Preferred elements of the nitrogen-removal zone according to the invention are shown in FIG. 1. One preferred embodiment of this zone is a converter 10, which the nitrogen-contaminated light hydrocarbon feed stream enters via line 11 and flows countercurrent to an alkaline solution which enters the converter via line 12; spent alkaline solution leaves the converter. Either or both streams could enter the converter near its upper or lower end and could flow concurrently or countercurrently; in an alternative preferred embodiment, the hydrocarbon stream and alkaline solution flow downward through the converter concurrently. The converter contains means known in the art to enhance the contact between the hydrocarbon and aqueous phases, preferably a particulate bed as discussed hereinbelow. Nitrogen contaminants in the hydrocarbon feed stream are converted to hydrolysis products which are more easily separated from the light hydrocarbon stream, such as ammonia, amides, and carboxylic acids. In the illustrated countercurrent embodiment a stream comprising a hydrocarbon phase, hydrolysis products, and entrained alkaline solution leaves the converter via line 13, and an aqueous phase comprising spent alkaline solution leaves the converter via line 14.
Converter effluent comprising the hydrocarbon phase may pass from the converter to a separator 20 in which a hydrocarbon phase is separated via line 21 from an aqueous phase 22. The hydrolysis products are distributed between the hydrocarbon and aqueous phases according to such factors as solubilities and mass-transfer considerations. A portion of the aqueous phase may be returned to the converter via line 23 to supplement fresh alkaline solution. The net aqueous phase in line 24 is treated for contaminant removal according to means known in the art. Hydrolysis products are removed from the hydrocarbon phase in zone 30 to obtain nitrogen-depleted hydrocarbon stream 31.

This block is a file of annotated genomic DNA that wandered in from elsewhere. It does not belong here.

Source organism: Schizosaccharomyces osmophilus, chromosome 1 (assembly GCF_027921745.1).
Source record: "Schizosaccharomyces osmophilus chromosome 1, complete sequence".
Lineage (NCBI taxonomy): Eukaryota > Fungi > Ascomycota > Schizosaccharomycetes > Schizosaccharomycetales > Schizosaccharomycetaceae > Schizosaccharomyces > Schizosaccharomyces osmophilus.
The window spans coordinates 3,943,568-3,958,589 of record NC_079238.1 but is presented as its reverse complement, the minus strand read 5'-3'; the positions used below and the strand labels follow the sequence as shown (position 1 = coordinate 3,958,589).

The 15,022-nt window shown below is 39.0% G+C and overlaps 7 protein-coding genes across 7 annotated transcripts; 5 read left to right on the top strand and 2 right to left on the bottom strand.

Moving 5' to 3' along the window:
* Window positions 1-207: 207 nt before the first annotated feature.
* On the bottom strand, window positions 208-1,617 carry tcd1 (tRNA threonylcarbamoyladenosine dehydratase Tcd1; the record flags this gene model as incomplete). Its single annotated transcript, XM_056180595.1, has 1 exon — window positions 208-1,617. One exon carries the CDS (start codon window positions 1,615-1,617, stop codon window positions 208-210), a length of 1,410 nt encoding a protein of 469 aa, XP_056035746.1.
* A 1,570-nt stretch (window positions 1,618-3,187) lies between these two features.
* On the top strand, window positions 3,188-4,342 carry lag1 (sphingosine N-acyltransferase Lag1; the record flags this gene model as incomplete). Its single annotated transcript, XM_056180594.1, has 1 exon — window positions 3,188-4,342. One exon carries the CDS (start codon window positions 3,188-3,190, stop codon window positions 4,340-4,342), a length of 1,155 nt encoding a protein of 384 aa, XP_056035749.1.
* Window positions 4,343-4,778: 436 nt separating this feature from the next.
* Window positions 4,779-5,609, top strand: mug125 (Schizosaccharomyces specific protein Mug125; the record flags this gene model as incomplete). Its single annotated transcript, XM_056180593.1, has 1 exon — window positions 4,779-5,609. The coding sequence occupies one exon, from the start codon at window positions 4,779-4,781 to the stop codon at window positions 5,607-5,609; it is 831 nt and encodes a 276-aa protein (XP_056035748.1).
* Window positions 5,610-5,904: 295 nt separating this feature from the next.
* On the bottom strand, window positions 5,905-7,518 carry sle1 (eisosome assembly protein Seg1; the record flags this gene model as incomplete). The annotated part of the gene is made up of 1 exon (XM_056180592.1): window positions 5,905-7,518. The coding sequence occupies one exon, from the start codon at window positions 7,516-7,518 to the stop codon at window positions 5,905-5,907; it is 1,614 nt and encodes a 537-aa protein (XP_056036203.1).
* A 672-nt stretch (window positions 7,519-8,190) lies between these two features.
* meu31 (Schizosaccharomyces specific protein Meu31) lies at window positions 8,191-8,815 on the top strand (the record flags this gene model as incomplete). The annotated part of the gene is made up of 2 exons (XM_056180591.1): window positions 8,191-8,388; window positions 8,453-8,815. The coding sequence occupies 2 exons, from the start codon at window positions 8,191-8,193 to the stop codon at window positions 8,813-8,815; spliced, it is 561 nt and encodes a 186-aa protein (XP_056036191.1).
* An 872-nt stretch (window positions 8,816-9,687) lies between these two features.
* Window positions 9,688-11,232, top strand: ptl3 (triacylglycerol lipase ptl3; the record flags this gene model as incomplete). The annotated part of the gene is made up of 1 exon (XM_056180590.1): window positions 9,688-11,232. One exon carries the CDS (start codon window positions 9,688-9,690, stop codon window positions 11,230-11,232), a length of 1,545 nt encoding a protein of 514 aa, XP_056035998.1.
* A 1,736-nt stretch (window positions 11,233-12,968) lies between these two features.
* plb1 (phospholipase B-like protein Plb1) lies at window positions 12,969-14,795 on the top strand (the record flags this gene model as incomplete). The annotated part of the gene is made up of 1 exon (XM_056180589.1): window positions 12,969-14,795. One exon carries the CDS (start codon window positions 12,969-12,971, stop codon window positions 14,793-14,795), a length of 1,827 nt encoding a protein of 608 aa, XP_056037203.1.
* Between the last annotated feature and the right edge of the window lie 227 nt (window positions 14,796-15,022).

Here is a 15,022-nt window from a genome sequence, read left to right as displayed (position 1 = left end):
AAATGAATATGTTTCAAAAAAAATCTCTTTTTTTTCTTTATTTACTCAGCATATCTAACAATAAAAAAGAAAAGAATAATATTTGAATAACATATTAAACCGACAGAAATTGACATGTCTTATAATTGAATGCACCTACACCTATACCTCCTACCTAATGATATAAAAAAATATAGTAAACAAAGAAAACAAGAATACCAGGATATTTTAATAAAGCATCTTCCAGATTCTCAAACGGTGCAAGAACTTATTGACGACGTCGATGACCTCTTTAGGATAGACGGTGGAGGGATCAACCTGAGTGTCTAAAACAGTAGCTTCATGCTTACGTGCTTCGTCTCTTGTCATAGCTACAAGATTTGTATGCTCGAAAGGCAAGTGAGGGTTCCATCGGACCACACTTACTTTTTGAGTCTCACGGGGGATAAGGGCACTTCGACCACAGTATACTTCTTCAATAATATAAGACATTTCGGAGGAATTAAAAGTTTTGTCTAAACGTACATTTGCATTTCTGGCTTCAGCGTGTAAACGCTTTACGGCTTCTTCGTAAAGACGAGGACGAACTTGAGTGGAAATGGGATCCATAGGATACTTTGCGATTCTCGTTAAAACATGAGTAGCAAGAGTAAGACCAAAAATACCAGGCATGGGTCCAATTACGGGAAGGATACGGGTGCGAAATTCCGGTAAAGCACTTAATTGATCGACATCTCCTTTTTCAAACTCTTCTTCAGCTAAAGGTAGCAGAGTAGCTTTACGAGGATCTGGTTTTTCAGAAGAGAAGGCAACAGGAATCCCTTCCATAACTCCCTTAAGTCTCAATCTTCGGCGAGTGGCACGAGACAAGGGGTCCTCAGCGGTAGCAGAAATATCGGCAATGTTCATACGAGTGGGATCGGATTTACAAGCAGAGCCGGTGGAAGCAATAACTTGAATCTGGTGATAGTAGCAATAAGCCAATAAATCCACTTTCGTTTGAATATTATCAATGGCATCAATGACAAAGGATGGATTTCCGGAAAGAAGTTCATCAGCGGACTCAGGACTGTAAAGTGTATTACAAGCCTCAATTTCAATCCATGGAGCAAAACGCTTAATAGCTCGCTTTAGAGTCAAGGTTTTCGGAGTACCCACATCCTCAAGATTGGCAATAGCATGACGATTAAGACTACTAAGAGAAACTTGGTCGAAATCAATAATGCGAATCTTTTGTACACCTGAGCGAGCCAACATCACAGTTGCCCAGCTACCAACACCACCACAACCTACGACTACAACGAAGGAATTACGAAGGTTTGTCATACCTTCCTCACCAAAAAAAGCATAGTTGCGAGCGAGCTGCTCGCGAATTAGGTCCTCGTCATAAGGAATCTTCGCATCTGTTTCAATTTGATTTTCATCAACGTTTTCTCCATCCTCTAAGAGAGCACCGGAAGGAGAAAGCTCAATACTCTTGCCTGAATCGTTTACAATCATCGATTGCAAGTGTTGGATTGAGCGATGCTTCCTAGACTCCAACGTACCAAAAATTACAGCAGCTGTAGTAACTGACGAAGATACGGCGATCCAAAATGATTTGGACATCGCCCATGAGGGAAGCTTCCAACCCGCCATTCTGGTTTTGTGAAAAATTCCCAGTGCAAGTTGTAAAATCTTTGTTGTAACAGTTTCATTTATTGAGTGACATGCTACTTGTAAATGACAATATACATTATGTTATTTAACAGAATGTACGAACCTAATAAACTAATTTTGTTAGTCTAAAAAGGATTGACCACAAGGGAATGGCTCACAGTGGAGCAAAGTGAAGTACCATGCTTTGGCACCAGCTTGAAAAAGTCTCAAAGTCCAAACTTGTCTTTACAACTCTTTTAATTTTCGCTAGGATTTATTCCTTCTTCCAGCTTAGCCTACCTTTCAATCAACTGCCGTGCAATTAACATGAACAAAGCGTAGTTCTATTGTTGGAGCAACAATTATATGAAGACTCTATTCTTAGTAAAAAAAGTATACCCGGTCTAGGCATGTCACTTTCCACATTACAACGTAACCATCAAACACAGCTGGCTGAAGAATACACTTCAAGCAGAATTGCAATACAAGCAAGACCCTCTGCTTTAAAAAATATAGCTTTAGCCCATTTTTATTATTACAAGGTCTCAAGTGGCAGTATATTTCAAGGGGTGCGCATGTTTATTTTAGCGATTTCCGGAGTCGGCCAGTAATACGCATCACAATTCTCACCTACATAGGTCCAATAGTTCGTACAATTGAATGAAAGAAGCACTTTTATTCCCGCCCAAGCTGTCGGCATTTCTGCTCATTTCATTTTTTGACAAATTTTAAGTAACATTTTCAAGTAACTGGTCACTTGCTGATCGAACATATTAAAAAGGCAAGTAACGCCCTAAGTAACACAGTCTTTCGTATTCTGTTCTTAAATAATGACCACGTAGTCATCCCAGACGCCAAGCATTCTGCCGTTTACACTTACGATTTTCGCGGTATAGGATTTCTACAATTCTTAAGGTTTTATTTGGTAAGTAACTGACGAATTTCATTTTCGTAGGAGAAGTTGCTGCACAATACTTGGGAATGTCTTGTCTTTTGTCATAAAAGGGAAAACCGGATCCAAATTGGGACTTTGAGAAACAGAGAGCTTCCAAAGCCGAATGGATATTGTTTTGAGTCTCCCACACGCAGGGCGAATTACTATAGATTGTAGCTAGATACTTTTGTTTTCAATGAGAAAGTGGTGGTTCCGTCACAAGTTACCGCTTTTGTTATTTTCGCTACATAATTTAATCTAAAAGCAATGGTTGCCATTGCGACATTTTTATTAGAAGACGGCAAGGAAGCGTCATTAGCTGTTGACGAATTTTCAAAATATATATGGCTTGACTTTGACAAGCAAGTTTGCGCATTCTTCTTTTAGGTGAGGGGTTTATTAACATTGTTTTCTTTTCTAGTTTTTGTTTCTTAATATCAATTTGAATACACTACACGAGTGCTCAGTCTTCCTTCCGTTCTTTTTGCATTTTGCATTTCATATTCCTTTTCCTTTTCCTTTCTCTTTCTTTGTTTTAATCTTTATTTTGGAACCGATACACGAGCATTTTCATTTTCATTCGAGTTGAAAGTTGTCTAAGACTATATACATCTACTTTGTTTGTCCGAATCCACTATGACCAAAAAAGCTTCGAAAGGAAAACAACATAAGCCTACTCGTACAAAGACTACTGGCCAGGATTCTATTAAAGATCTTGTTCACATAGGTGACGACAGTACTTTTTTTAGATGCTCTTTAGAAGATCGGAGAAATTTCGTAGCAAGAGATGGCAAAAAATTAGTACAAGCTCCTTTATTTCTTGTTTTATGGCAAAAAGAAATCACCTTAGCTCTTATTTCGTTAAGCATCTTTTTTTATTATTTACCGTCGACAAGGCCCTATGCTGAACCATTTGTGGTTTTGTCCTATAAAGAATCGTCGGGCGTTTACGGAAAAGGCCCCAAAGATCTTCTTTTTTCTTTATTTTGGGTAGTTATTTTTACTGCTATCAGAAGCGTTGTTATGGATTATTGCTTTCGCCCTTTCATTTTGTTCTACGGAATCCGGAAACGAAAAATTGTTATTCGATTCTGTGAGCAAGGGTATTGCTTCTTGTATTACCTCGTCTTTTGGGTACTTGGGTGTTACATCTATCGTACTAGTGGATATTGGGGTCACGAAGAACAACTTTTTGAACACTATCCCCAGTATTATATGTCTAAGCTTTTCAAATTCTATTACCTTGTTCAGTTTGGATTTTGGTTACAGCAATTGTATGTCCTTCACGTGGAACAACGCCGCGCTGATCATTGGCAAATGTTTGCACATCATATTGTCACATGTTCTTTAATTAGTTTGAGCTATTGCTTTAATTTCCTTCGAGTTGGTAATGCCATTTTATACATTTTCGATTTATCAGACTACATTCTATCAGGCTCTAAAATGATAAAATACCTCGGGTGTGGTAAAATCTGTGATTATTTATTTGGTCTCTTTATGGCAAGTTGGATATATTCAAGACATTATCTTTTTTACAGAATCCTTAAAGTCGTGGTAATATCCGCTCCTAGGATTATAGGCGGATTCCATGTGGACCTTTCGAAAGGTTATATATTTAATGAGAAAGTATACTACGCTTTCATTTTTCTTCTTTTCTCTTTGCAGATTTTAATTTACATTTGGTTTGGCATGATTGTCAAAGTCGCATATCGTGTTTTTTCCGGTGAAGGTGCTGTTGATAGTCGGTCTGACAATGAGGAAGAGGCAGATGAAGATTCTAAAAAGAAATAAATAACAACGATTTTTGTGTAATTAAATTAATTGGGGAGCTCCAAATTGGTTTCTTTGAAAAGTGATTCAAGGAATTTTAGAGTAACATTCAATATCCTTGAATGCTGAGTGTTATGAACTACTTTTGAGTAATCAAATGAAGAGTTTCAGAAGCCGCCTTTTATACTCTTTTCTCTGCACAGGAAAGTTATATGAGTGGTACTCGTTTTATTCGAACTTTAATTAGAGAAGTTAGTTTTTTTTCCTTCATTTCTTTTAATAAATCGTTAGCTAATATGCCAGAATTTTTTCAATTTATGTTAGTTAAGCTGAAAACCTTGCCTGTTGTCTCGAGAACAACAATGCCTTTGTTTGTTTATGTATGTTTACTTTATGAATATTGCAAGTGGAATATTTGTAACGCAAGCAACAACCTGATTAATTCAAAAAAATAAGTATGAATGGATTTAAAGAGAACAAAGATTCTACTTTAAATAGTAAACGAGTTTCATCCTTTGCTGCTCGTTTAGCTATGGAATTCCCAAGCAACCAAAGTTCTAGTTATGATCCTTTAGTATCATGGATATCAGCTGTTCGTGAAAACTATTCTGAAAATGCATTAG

Residual products in the hydrocarbon phase may be removed by a variety of known means including water washing, stripping, and adsorption. Water washing is preferred, preferably with the water flowing countercurrent to the hydrocarbon in a column containing flow-distribution media such as trays or packing. The water usually is acidified with a mineral acid to maintain pH at an optimum level below 7.
An alternative means for removal of hydrolysis products is adsorption. Adsorbent requirements are smaller and disposal of products is more facile than if adsorption were used to remove nitrogen compounds from the feed stream. The products may comprise small amounts of amides as well as traces of residual nitriles, but the major portion is ammonia and carboxylic acids. Adsorptive separation would use adsorbents known in the art to remove such contaminants from light hydrocarbon, including zeolitic molecular sieves and resins of the macroporous type. Resins are preferred such as cross-linked polymers of the polystyrene, polyacrylic, polymethacrylic, or phenolformaldehyde type. Spent adsorbent is regenerated in the vapor phase using a contaminant-free stream including one or more of hydrogen, nitrogen, fuel gas, natural gas, and clean light hydrocarbons such as propane, butanes, and/or pentanes.